‘There are issues with orthopaedic x-rays that we order. If we request specific x-rays we don’t get those x-rays. It is simple things like if you request a specific joint like an ankle, the x-ray must be centred at the ankle, but we end up with an x-ray of the entire lower limb.’ (D2, Hospital A, Senior Medical Officer)

‘Patients must be correctly identified so that I do not read an x-ray that actually belongs to another patient. Because it does happen that you send Mr Mnguni to x-rays and you get x-rays of Mr Harripersad.’ (D1, Hospital A, Medical Officer)

On the positive side, some participants were satisfied with the quality of images as expressed in the following excerpts:

‘The x-rays we get are quite good compared to the quality we get from the private sector where I work the other four days in a week. I occasionally request for repeats to be done but overall the images are quite good.’ (D4, Hospital A, general Surgeon)

‘The images produced by the x-ray department are very good.’ (D5, Hospital B, Medical Officer)

Image acquisition protocols

The participants complained that there was no image acquisition protocol communicated to them and they were not sure of what to do to request some specialised examinations like the CT scan. Too many images in computed radiography (CR) were printed on one film when the correct sizes were not available. The following excerpts illustrate the responses:

‘I have never seen a protocol for acquisition of mages.’ (D4, Hospital A, General Surgeon)

‘We don’t have a protocol regarding x-rays. We go by clinical judgement, then we call for special investigations like CT scan to discuss with the radiologist then we book the examination. You are not allowed to simple fill a form and send a patient, no you’ve got to discuss each case with the radiologist.’ (D8, Hospital D, Medical Officer)

‘Sometimes more than one images get squeezed in one film and they are very small. You find there is a pelvis, there is a knee, and there is an ankle in one film. It makes it difficult to diagnose properly.’ (D3, Hospital A, Orthopaedic Registrar)


The purpose of the study was to explore perspectives of referring doctors on diagnostic imaging services. Themes emerging from the data included timeliness of images, communication and radiology reports and quality of images. The findings showed that interviewed doctors working in the data collection sites were dissatisfied with many aspects of the diagnostic imaging services. The challenges included inadequacy of request forms, poor communication between radiographers and referring doctors, long waiting times and poor image quality. In addition, the challenges experienced were exacerbated by the high workload and a shortage of radiologists and radiographers.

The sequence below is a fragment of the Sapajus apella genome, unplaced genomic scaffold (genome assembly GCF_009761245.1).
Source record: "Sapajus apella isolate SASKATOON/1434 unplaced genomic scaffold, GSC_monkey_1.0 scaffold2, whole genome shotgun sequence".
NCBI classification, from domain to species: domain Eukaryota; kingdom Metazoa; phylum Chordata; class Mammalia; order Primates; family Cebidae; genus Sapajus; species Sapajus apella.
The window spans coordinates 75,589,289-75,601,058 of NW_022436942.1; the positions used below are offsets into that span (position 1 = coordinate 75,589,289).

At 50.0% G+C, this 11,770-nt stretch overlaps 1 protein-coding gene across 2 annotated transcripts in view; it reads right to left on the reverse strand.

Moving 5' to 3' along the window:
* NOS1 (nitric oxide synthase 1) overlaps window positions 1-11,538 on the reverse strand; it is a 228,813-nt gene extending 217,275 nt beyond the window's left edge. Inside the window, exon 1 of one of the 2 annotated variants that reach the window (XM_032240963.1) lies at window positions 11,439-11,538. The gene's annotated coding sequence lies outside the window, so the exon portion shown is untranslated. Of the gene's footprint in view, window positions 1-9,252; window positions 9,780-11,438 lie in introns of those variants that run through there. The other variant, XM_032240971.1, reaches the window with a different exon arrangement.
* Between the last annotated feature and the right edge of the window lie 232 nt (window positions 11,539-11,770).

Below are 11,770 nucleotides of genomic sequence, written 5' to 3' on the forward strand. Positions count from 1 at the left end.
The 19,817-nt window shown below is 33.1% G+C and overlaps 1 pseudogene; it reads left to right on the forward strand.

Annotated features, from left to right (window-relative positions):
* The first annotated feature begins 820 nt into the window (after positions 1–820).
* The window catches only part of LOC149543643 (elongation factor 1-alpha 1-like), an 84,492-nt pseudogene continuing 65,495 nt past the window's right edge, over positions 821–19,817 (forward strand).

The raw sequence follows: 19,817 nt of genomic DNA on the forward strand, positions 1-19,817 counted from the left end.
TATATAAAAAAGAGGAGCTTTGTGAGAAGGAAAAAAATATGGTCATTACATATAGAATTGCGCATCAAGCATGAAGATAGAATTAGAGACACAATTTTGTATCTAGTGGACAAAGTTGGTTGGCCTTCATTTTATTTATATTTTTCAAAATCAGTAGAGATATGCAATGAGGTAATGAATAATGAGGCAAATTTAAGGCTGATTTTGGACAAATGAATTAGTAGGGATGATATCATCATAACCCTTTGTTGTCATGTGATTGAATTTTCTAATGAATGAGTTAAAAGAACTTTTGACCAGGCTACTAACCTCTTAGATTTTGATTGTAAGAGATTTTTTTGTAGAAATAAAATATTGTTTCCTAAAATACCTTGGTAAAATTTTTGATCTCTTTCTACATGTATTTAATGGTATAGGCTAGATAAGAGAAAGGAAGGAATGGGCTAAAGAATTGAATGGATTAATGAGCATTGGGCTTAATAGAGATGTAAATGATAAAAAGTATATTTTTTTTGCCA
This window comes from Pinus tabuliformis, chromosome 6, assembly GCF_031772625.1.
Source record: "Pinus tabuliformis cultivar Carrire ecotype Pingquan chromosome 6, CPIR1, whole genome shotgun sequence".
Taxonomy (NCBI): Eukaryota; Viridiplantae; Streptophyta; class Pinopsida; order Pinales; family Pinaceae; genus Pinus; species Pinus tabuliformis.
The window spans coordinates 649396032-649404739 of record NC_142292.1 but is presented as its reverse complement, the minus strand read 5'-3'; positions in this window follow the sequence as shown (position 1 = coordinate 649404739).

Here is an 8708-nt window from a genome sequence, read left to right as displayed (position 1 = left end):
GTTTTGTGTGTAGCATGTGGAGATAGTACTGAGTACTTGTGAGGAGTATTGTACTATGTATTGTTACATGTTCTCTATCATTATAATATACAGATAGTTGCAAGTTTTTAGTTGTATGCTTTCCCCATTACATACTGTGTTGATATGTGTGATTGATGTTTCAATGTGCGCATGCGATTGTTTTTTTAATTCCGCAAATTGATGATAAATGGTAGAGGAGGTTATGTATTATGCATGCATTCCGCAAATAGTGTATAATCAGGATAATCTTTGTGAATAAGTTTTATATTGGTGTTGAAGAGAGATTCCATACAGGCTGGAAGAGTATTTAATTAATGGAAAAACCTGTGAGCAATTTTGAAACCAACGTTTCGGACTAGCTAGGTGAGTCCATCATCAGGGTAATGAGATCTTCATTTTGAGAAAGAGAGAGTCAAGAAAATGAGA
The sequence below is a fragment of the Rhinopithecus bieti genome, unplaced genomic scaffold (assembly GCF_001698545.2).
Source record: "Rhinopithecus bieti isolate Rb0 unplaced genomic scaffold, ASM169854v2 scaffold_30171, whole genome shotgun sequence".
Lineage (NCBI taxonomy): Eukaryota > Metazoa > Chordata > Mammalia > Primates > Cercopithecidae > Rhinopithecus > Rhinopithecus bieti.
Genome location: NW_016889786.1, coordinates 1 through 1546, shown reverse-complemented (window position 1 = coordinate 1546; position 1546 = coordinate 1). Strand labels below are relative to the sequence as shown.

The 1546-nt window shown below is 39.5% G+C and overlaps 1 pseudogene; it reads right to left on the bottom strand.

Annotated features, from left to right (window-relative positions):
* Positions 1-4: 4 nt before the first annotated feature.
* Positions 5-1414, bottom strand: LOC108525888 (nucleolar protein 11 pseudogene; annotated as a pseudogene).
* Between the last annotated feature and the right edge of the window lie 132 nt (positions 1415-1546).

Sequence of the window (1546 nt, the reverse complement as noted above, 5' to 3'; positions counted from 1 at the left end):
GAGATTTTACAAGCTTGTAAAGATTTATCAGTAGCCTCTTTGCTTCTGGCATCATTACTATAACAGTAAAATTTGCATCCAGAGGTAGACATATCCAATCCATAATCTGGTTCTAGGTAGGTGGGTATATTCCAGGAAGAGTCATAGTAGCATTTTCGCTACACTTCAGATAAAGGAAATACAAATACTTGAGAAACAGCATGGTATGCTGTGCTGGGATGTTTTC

The results of the current study are similar to a previous study conducted in primary healthcare facilities in Saudi Arabia (Alsharafi & Mokali 2020) in which referring doctors were dissatisfied with many aspects of the diagnostic imaging services including the shortage of radiologists and radiographers, unavailability of radiology reports and unavailability of diagnostic imaging equipment. On the other hand, the results of the current study contradict a previous study (Jossen et al. 2019) in which the referring doctors were satisfied with diagnostic imaging services. The results from the latter study (Jossen et al. 2019) provide hope that the circumstances currently prevailing in regional hospitals in the eThekwini hospitals can be changed such that doctors become satisfied with imaging services.

Many explanations can be made about the results of the current study. Communication between radiographers and referring doctors is facilitated using a request form. The form should be designed such that it provides the imaging department with all the necessary information that will help the radiographer and the radiologist to focus on the area of interest. The doctor-radiographer interaction is thus important to enhance the patient experience through the multi-level referral systems (Makanjee, Bergh & Hoffmann 2015). It is, therefore, important for radiographers to seek clarity from the referring doctors when the request forms are lacking the necessary details. The guidelines by the South African Health Products and Regulatory Authority (SAHPRA) on requests for medical imaging examinations (SAHPRA 2022) prescribe effective doctor-radiographer communication to ensure that radiation dose to the patient is optimal.